Dead Man (Jim Jarmusch 1995)
Even with so many films viewed (more obsessively now than ever, driven by the increasing anxiety at the reality of aging, as the date of my origin moves further and further away in the rear-view mirror, barely a dot now on the dusty horizon, while the cliff at the end of the road ahead rapidly approaches, with what seems like exponentially growing speed), still, I admit (often sheepishly) to any number of frustrating blank spots in the film catalogues of my memory banks. And the oeuvre of New York indie filmmaker Jim Jarmusch happens to be one of the glaring ones. I saw his Broken Flowers, in the theater when it came out in 2005, mostly because my film compadre Larry Fessenden was in it, remember liking it and that’s it; the only one seen (even though Larry’s been in at least one other one).
So when Moderne suddenly decided to showcase 4k restorations of two Jarmusch films, I figured it was time to grab a seat, throw on my Covid mask (occasionally pulling it down in the darkened theater when no one was looking so I could at least take a fucking normal breath once in awhile) and check them out, allowing me to cross a few more off that damn list of unseen movies (at least a few less regrets on my eventual death bed, I say).
The setting is the wild West, with the story following the considerably odd journey of one William Blake (Johnny Depp) an accountant from Cleveland who arrives in the frontier company town of Machine for the job he’s promised, only to find himself shit out of luck and almost immediately on the run, accused of the lurid murder of the son of the town’s owner, the ruthless Dickinson (Robert Mitchum), aided by the burly and wise Native American who calls himself Nobody (Gary Farmer) — allowing him of course the chance to say ‘My name is Nobody’ (straight out of the Sergio Leone school) — who helps Blake because he believes the initially bumbling business flunky to be the reincarnation of the similarly named beloved poet, and running into a bevy of odd characters, either those also living outside of society, or those after him.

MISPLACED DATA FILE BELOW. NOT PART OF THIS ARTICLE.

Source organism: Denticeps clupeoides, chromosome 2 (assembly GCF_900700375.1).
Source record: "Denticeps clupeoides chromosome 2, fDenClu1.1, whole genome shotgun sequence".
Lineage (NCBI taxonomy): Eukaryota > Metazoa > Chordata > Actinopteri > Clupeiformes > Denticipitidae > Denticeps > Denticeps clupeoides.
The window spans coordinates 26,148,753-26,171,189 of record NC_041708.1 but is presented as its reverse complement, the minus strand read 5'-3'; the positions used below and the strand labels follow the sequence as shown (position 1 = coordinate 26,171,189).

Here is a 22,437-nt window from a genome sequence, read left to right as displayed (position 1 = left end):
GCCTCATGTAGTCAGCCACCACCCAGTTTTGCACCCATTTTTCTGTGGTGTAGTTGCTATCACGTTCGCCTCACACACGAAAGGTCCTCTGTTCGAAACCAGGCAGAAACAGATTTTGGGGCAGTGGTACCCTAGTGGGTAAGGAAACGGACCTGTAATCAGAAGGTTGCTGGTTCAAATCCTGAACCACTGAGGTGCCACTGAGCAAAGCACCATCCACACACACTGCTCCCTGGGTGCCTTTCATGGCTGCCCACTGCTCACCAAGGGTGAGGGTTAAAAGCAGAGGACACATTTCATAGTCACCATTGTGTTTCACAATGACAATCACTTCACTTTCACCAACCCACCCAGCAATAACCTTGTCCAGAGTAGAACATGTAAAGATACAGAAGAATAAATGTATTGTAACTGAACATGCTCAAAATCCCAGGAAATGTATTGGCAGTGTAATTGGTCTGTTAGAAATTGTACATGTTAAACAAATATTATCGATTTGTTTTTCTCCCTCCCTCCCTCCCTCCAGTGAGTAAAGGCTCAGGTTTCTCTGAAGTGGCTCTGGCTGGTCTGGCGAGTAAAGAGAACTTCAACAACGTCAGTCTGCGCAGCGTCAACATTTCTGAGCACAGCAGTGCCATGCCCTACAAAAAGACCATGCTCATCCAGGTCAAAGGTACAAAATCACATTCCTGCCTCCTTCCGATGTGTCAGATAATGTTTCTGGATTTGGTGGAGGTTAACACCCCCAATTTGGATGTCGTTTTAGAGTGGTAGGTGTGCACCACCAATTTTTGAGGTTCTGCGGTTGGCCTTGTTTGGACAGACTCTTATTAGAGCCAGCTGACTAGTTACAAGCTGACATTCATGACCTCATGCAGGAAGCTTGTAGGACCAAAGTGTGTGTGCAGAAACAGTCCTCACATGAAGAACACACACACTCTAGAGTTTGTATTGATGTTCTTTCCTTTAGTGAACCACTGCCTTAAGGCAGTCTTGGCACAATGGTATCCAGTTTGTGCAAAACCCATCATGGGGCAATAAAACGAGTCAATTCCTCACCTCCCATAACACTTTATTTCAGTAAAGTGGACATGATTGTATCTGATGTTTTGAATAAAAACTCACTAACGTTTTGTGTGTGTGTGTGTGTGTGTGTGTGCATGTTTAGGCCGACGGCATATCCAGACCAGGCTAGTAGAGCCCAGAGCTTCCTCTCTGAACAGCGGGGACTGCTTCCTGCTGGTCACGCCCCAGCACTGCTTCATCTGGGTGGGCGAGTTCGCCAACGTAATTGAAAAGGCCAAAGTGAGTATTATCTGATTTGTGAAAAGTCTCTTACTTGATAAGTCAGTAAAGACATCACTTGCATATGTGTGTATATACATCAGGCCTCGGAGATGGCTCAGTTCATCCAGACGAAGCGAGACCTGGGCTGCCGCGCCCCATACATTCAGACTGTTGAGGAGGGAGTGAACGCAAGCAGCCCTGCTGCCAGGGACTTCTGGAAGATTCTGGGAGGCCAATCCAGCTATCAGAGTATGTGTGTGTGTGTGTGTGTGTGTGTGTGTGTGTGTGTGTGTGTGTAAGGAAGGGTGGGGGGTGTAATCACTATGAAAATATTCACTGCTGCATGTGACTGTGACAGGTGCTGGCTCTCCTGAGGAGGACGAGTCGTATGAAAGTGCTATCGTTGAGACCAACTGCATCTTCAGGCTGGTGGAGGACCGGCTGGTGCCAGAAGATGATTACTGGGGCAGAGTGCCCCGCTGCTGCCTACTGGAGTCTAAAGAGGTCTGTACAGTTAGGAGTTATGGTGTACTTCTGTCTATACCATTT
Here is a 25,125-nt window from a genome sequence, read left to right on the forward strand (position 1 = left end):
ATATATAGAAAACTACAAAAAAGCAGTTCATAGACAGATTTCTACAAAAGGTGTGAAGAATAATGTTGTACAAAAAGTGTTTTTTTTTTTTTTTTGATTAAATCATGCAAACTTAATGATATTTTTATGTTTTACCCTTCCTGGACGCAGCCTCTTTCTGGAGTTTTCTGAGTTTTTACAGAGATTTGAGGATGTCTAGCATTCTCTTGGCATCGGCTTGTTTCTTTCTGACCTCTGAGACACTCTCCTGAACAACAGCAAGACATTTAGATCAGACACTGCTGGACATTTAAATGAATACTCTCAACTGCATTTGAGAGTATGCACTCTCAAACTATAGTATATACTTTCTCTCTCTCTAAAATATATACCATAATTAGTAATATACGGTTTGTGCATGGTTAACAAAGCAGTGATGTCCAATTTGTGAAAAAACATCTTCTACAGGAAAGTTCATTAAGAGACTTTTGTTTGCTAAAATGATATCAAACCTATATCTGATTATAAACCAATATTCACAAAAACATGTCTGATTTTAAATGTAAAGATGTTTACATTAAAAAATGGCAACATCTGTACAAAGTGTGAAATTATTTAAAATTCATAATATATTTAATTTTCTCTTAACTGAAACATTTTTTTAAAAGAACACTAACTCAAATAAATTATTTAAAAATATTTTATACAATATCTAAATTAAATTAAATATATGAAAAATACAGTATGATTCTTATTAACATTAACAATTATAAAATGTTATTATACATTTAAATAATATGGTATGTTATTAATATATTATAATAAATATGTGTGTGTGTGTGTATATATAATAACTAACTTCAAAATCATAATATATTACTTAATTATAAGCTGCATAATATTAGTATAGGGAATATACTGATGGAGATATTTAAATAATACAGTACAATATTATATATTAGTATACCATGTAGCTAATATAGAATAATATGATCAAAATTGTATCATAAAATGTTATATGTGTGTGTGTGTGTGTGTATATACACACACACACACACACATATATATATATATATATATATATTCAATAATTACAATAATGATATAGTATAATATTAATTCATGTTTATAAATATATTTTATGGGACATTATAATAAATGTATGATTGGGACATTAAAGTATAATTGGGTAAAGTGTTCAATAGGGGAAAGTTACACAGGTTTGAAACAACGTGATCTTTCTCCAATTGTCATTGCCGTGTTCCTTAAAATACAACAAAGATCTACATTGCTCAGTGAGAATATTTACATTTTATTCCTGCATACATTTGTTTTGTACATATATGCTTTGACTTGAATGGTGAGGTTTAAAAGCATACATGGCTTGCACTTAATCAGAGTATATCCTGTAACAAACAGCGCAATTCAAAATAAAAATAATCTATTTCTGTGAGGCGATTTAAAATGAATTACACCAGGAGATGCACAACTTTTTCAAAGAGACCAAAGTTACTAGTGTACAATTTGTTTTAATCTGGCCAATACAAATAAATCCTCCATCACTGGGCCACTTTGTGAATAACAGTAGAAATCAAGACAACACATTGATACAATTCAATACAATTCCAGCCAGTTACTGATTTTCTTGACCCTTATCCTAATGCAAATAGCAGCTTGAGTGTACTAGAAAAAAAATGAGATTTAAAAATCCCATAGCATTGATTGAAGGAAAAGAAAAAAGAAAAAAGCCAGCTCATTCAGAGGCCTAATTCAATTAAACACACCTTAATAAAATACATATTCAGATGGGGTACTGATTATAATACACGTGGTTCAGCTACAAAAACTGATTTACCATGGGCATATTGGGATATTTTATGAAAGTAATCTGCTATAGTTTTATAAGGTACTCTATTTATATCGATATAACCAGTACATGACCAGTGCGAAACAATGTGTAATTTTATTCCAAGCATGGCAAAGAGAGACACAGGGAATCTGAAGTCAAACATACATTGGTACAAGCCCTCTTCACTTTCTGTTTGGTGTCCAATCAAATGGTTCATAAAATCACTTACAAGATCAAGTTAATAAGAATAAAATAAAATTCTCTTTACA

Jarred Harris (I think!) and Lance Henriksen
From its very particular, fairly long opening of Blake travelling across the open country by train, with the returning fade outs on the chugging steel wheels denoting continuous passages of time, then returning us into the cab to the befuddled accountant awaking again, to the uneasy experience of finding the mostly roughshod, suspicious looking occupants all about him constantly changing or shifting about in the train car, then on into Blake’s odd experience at the town’s metal works, where he’s met by odd glances as he walks to meet the shop steward (John Hurt), who can only snicker in his face at thinking there’s a job available for him, Jarmusch’s film immediately announces itself for the amusing, oddball and Kafka-esque journey it’ll end up being (and as anyone who has seen enough of the spaghettis knows, the Western is nothing if not a great place for experimentation, with Jarmusch-cool post-modernism fitting it as well as Leone opera, or Sollima leftist politics, or Eastwood elevated horror – in the Eastwood case, I’m talking the amazing High Plains Drifter – it’s an open canvas of a genre that any filmmaker with a vision can paint on).
My understanding of Jarmusch, the New York indie straight out of the Lower East Side was as a hip (and I don’t mean ‘hipster’, I mean genuinely ‘hip’ – in his case, hueing close to the literary sensibilities of the beatniks, riffing on jazz and life on the fringes, with a sensibility engaging enough to seemingly continue to remain at least somewhat relevant to whatever new cool kids come along), infused with an amusing and unique ironic sensibility (yet not a detached one – hence, ‘hip’ and not ‘hipster’) and a flair for creating colorful and engaging characters that illuminate his particular outsider perspective… and while the second film in this little mini-Moderne Jarmusch fest certainly confirmed my understanding (but more about the joyous Down by Law in my next post), Dead Man came as more of a surprise. Then again, based upon the lukewarm response I remember it getting at the time, perhaps it shouldn’t have.